At the time Hitler chose to expand Germany’s territories under the odious excuse of providing ‘living space’ for the German people, Warsaw’s Jewish population numbered 350,000 and growing. Neither pogroms nor the occasional boycott of Jewish businesses deterred Jews from settling in the Polish capital and only New York could boast a larger Jewish community. Yet within six years Warsaw’s thriving Jewish scene was all but wiped from the map, with over 90 percent perishing either in the Ghetto or the gas chambers of Treblinka.
Although anti-Semitism was by no means rare Poland was seen as a relative safe haven, and it drew settlers forced into flight by more discriminatory regimes elsewhere. By the inter-war years the Jewish population had made significant contributions to the social, political and cultural fabric of Poland, a contribution that would eventually be extinguished by the monstrous racial policies of the Nazis. When Warsaw fell following a brief yet brutal siege the city’s ancient Jewish population was damned to destruction. By 1940 Jews were forcibly penned into an area that already housed most of the Jewish population. On March 27, 1940, the Judenrat, a Jewish council answerable to the Nazi’s whims, was ordered to build a wall around the ghetto and a resettlement deadline of October 15 was handed to the city’s Jews. Failure to move into the assigned area was punishable by death. Spanning 18 kilometres and enclosing 73 of Warsaw’s 1,800 streets, the area was carved into a ‘small’ and ‘large’ ghetto, the two linked by a wooden bridge standing over ul. Chłodna (E-2).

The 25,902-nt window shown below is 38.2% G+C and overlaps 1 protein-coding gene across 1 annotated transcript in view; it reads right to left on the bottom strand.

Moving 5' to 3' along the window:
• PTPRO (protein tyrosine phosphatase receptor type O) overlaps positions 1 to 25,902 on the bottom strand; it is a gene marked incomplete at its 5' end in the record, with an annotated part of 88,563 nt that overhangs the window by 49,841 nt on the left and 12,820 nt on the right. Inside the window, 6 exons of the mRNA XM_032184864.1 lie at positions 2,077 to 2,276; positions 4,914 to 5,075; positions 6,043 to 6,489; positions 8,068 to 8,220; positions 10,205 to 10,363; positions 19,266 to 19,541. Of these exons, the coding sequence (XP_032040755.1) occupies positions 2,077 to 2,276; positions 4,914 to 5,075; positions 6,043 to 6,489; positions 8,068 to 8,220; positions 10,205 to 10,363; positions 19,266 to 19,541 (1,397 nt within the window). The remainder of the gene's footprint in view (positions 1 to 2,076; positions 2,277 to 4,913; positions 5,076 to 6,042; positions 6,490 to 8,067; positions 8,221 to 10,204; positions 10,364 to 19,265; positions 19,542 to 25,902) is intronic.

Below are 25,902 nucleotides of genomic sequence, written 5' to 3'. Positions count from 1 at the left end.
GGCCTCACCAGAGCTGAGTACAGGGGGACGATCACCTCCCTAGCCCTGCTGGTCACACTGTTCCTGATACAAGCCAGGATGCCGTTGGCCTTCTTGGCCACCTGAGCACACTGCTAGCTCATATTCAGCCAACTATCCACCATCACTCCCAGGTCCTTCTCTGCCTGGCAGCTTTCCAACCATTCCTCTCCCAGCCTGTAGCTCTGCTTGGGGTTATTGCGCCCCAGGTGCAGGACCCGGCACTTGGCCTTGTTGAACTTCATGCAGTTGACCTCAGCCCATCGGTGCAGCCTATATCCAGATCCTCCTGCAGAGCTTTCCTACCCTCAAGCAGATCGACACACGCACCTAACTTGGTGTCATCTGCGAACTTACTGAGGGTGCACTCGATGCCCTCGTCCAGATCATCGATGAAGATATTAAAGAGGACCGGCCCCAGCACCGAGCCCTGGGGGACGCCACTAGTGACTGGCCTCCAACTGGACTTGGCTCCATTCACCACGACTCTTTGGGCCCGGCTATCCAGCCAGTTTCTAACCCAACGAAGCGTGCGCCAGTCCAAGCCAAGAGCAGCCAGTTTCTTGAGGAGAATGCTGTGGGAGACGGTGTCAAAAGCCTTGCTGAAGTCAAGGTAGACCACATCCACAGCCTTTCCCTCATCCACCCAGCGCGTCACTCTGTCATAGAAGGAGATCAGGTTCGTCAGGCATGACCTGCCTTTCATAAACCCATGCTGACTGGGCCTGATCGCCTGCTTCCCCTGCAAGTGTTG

From the beginning conditions in the city were harsh; recovered Nazi files show that while ethnic Germans were granted a food allowance totaling 2,613 calories per day, Jews and other groups deemed ‘sub-human’ were expected to survive on 184 calories. Unsurprisingly a black market supported by a smuggling network ran rife, with some 80 percent of the food in the ghetto supplied through illegal means. Still it was not enough and as the noose tightened starvation became the principal enemy. In 1941 over 100,000 died in this way, their bodies often left to rot in the streets. Of the 800 ghettos scattered around the Third Reich Warsaw was the largest and also the deadliest. At its zenith approximately 380,000 residents found themselves squashed into the ghetto, with an average of eight people to a room. Yet amid this sea of suffering a remarkable social scene flourished, as proved by the meticulous ghetto diaries kept by Emanuel Ringelblum. Although murdered by the Nazis in 1944, Ringelblum, an intellectual and social activist, kept volumes of notes documenting the day-to-day life of ghetto inhabitants. It is from his painstaking notes we learn of the soup kitchens and charities that existed, of the musical concerts and cabarets and the fifty or so underground newspapers that circulated amongst the masses.